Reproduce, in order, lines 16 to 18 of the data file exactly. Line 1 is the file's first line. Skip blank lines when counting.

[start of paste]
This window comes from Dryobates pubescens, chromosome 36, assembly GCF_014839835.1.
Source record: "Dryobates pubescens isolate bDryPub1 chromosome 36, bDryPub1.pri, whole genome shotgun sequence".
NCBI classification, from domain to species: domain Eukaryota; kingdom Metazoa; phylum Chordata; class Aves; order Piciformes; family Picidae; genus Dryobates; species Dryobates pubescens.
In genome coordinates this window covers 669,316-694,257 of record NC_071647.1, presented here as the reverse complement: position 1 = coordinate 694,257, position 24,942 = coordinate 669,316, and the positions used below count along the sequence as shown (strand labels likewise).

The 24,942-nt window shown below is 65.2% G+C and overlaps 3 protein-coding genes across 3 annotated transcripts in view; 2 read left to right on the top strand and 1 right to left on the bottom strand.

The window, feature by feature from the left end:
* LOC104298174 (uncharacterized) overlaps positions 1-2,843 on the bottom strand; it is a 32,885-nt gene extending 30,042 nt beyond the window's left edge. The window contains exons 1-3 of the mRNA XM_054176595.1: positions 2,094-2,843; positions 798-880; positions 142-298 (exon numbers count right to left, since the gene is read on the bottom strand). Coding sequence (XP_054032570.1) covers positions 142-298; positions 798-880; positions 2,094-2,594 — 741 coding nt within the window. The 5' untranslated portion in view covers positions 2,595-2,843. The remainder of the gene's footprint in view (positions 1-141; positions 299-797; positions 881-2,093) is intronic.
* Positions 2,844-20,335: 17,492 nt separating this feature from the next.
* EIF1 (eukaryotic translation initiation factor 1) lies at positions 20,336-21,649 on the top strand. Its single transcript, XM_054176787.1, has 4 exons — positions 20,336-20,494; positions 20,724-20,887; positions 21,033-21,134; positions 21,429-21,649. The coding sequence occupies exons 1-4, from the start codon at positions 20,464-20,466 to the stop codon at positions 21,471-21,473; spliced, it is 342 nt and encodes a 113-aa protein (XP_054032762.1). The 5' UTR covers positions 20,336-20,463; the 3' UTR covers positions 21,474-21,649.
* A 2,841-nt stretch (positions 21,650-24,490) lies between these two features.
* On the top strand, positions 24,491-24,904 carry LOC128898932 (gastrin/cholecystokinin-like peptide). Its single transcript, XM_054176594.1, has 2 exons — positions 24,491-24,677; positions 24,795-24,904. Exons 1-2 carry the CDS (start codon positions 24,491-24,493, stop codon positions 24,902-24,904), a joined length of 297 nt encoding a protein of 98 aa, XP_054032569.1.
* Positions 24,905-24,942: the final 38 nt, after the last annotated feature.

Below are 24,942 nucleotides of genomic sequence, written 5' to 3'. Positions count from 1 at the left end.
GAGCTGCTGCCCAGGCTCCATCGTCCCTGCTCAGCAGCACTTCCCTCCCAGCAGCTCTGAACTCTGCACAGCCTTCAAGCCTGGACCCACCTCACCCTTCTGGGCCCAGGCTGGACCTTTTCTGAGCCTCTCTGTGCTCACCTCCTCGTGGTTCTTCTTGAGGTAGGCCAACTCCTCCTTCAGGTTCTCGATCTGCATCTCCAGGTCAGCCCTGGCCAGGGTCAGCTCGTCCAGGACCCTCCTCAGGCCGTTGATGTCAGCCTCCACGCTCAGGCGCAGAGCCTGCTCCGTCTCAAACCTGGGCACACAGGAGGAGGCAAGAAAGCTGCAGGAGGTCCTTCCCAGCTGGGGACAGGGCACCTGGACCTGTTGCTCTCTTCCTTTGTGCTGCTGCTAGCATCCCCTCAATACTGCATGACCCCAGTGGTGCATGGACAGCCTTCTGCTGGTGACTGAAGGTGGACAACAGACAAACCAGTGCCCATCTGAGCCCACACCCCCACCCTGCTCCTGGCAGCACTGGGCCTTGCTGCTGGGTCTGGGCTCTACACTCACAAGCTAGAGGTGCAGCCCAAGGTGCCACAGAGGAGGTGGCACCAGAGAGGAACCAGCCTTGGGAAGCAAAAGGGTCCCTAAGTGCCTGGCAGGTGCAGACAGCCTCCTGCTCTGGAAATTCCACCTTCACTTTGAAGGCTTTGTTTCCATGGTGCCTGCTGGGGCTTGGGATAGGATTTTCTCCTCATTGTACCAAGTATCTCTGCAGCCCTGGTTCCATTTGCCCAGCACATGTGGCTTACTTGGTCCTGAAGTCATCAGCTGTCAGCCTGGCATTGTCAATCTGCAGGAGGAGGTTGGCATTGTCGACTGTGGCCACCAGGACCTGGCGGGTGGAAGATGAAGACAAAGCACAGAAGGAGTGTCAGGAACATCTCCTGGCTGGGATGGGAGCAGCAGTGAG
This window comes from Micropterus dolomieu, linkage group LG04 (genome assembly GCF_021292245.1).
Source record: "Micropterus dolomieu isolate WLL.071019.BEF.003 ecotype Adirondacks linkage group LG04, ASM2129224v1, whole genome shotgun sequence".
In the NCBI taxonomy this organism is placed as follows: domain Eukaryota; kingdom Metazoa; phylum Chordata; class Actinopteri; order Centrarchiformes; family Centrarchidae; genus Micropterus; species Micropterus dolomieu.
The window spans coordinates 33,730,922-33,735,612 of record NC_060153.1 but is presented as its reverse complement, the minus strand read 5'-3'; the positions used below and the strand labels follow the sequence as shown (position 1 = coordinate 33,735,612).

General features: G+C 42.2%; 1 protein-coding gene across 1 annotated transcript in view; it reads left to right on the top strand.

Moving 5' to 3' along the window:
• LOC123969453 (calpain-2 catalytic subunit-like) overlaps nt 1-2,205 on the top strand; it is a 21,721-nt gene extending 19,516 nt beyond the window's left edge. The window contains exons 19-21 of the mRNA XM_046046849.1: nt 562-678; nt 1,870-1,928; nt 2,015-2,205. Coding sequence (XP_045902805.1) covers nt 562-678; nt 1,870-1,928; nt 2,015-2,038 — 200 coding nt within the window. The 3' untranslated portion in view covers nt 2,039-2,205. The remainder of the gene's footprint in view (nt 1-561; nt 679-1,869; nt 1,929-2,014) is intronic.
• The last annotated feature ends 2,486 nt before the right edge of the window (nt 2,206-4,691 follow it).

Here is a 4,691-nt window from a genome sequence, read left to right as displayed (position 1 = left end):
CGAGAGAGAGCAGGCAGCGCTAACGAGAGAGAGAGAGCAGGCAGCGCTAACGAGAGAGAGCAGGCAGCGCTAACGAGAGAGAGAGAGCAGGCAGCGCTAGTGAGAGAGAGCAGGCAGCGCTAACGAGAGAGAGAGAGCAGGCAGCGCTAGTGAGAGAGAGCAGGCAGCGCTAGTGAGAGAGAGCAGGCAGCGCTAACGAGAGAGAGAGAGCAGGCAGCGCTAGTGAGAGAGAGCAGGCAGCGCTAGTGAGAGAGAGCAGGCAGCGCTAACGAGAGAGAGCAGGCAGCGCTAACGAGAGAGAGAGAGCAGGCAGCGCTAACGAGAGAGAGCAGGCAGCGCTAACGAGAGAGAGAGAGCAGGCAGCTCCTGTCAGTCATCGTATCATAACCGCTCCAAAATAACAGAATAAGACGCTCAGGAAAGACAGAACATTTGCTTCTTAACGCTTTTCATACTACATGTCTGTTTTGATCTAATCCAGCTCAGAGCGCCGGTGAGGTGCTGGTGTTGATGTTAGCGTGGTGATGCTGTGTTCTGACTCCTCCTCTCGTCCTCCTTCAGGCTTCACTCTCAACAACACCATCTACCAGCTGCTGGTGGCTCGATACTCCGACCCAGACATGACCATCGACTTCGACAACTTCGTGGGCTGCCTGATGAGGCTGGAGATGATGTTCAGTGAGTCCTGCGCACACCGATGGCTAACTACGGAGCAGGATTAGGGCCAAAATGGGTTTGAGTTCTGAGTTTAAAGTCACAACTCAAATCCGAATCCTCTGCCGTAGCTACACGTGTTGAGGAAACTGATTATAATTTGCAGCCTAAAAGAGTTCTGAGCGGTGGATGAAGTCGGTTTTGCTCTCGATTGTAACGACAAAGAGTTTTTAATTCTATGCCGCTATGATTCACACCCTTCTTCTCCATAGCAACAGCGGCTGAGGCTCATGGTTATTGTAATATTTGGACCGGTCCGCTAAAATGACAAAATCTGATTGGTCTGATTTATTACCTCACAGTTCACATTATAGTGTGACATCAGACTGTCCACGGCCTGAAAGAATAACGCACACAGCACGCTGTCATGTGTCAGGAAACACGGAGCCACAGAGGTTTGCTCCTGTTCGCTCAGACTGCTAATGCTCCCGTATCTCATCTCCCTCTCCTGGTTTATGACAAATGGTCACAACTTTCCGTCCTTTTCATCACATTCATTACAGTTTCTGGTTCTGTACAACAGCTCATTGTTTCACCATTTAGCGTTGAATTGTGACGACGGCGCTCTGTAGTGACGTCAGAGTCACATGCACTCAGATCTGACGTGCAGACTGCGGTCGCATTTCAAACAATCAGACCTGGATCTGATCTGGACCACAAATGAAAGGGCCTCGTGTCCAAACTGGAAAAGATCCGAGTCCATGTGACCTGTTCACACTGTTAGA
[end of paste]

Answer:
Source record: "Micropterus dolomieu isolate WLL.071019.BEF.003 ecotype Adirondacks linkage group LG04, ASM2129224v1, whole genome shotgun sequence".
In the NCBI taxonomy this organism is placed as follows: domain Eukaryota; kingdom Metazoa; phylum Chordata; class Actinopteri; order Centrarchiformes; family Centrarchidae; genus Micropterus; species Micropterus dolomieu.
The window spans coordinates 33,730,922-33,735,612 of record NC_060153.1 but is presented as its reverse complement, the minus strand read 5'-3'; the positions used below and the strand labels follow the sequence as shown (position 1 = coordinate 33,735,612).